Davis was employed as a department secretary at Norfolk State for seven years. During that period, she gained experience providing students academic counseling.
She returned to the Eastern Shore and became a teacher in 1978 and “never thought about teaching anywhere else,” Davis said.
She taught business at Northampton High School and became the department chair in 1979 after Joyce Boggs died, who was the previous department chair.
Over her 32-year teaching career, Davis taught a variety of courses, including typing, stenography (shorthand), office administration, office technology, business law, and computer applications.
During her last three years of teaching, she was Northampton schools’ career and technical education deleted coordinator.
Davis remembers the exact moment she was officially retired: June, 30, 2010, 4 p.m.
In her retirement, she has been an active member of national, state, and local organizations, including the Norfolk State Alumni Association, the Alpha Kappa Alpha Sorority Inc., the Philadelphia Church of Christ Disciples in Cape Charles, the Eastern Shore Area Agency on Aging/Community Action Agency board and advisory board, the Senior Medical Patrol, Project Horizons at Eastern Shore Community College, and the Food Bank of the Eastern Shore Advisory Board. She has volunteered distributing hot meals at Myrtle Landing (formerly Heritage Acres) in Cape Charles and has served as a Northampton County jury commissioner.
Davis also is a frequent volunteer at Kiptopeke Elementary School and serves on both its leadership team and Title I Community and Family Engagement committee, working closely with one of her former students, Principal Subrina Parker.
Perhaps one of her most important volunteer roles she took on as a teacher was as an advisor for the Future Business Leaders of America (FBLA) for 20 years.
Students in the FBLA prepared for their future education and careers through activities such as visiting business schools, attending conferences, and conducting mock job interviews. They also did fundraising for the Joyce Boggs scholarship, which was awarded to a student planning to pursue a business degree.
During the time Davis and business teacher Angela Smith volunteered with FBLA, student Wisteria Webb won an award in word processing and the FBLA raised money for her to fly to Chicago to compete on the national level.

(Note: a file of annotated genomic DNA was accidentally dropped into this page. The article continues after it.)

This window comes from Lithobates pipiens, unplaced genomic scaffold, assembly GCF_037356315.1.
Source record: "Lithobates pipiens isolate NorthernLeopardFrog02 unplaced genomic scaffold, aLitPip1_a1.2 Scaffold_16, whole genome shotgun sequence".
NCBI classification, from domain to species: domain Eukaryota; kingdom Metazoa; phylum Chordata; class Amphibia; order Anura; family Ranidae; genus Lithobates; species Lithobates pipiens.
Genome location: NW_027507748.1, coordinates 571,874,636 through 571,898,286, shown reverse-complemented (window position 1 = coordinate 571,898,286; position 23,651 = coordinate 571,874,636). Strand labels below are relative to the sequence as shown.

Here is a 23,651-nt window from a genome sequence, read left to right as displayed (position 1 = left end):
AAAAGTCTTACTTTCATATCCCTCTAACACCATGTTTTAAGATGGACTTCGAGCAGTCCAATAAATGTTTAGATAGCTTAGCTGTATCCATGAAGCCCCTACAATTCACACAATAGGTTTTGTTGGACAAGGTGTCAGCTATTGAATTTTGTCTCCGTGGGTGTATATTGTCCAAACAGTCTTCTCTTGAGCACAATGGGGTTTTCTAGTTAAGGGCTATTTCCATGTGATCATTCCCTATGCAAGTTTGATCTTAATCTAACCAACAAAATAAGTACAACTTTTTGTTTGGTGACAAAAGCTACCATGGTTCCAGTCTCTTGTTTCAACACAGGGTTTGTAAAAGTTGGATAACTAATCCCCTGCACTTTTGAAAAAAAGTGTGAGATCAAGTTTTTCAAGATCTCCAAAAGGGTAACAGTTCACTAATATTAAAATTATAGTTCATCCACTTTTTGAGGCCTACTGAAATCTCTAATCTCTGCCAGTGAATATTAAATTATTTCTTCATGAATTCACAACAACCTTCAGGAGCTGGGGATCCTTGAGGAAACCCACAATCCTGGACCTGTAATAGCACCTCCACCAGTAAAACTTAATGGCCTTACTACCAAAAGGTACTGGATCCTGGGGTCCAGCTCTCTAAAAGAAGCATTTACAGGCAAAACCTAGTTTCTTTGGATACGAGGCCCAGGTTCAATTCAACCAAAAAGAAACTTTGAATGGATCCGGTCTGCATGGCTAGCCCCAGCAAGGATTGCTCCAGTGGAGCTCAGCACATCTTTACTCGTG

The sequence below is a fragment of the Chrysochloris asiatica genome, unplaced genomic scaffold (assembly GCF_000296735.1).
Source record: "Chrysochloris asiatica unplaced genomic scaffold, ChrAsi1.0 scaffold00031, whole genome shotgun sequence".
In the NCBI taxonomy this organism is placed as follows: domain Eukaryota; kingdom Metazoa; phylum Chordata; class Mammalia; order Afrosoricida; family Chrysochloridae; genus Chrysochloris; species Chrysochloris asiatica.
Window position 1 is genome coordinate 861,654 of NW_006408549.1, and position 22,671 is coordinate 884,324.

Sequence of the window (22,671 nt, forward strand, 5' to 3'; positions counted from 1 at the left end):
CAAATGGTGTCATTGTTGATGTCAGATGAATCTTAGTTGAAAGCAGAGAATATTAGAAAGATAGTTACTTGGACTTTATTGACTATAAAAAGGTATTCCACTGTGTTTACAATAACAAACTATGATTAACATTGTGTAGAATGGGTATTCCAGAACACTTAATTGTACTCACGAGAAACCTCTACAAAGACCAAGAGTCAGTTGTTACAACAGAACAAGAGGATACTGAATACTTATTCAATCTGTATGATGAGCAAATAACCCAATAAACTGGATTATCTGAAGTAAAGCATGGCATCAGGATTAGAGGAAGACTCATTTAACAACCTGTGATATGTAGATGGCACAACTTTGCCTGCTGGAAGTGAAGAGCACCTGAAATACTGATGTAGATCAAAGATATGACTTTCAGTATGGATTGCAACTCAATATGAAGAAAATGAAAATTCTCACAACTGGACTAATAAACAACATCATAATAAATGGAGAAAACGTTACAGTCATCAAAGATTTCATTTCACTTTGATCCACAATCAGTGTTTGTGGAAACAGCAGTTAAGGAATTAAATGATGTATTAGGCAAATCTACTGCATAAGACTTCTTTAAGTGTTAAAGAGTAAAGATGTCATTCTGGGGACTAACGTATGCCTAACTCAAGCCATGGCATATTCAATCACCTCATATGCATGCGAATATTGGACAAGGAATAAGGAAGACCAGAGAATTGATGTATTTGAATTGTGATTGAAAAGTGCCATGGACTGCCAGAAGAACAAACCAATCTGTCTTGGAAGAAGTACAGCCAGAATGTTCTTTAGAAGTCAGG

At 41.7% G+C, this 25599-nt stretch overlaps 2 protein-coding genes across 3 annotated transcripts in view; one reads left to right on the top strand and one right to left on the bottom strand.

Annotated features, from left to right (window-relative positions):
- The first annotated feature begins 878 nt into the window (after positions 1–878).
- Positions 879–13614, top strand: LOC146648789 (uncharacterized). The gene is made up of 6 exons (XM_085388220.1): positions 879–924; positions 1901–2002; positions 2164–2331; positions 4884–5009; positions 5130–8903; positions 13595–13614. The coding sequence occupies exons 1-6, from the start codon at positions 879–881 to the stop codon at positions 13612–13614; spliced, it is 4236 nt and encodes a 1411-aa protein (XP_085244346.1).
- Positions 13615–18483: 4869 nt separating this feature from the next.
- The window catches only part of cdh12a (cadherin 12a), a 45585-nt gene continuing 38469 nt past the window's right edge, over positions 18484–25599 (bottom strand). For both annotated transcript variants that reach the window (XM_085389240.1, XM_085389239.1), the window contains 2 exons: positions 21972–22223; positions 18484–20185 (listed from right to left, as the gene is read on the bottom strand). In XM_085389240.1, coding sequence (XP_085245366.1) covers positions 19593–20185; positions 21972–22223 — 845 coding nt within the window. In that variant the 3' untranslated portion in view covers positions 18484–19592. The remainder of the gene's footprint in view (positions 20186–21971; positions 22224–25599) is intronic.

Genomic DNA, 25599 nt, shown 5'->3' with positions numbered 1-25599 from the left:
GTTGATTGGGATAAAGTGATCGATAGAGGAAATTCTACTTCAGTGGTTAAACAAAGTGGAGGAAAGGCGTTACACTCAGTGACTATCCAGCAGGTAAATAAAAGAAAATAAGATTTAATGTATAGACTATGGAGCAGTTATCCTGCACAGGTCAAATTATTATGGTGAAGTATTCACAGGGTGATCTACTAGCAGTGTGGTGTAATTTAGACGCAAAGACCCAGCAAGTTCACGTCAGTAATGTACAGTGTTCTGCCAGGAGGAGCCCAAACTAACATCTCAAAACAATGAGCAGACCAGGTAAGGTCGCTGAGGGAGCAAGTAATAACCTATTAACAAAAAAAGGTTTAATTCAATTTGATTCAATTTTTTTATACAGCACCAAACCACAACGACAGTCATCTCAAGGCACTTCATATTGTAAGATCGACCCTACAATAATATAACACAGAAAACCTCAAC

Davis also was a Virginia state youth supervisor for the Progressive Women of the Eastern Shore, a group in which she was active for 15 years and is under the umbrella of the National Association of Colored Women’s Clubs, the world’s oldest Black women’s organization, founded in 1896.
Her advice to high school graduates today might seem counterintuitive to locals who hope to attract young families to live and work on the Shore: leave and acquire a higher education and develop the skills needed to get a job with good pay and benefits.
In the meantime, the Shore needs to create more good-paying jobs and give its children a reason to come back.
Northampton County must cut the “red tape” that discourages or prevents the location and growth of industries, prompting them to move elsewhere – sometimes Accomack County, Davis said.
Northampton needs industries like the Cape Charles concrete plant, which has been in town since 1964 – longer than many of the current residents who moved to Cape Charles to retire, Davis pointed out.
She would like to see a company like Amazon (which opened two new delivery centers in Hampton Roads this past fall) open a facility in Northampton County.
Furthermore, existing businesses must stop discriminating against qualified job candidates based on race or showing favoritism to friends or family members.
Race relations have improved on the Shore over the years but incidences of racism still occur and it remains difficult for Black people to get some of the top jobs, Davis said. Sometimes a job applicant who is Black and has a college degree will get passed over for a candidate who is White and has only a high school diploma, she noted.
“We need people who have more compassion, love … where they’re concerned about all mankind and willing to hire these young people who are educated and can do the job,” Davis said.
Employers must be willing to pay well so qualified employees stay on the Shore instead of moving away, she added.
Davis would like to see the Eastern Shore and especially Northampton County increase teacher salaries to be competitive with other school districts, provide residents with opportunities to acquire “real affordable housing,” and be “concerned for all mankind … all nationalities, all economic statuses – everybody,” and “make things happen for the betterment of us, whether it’s jobs, education, transportation, and all.”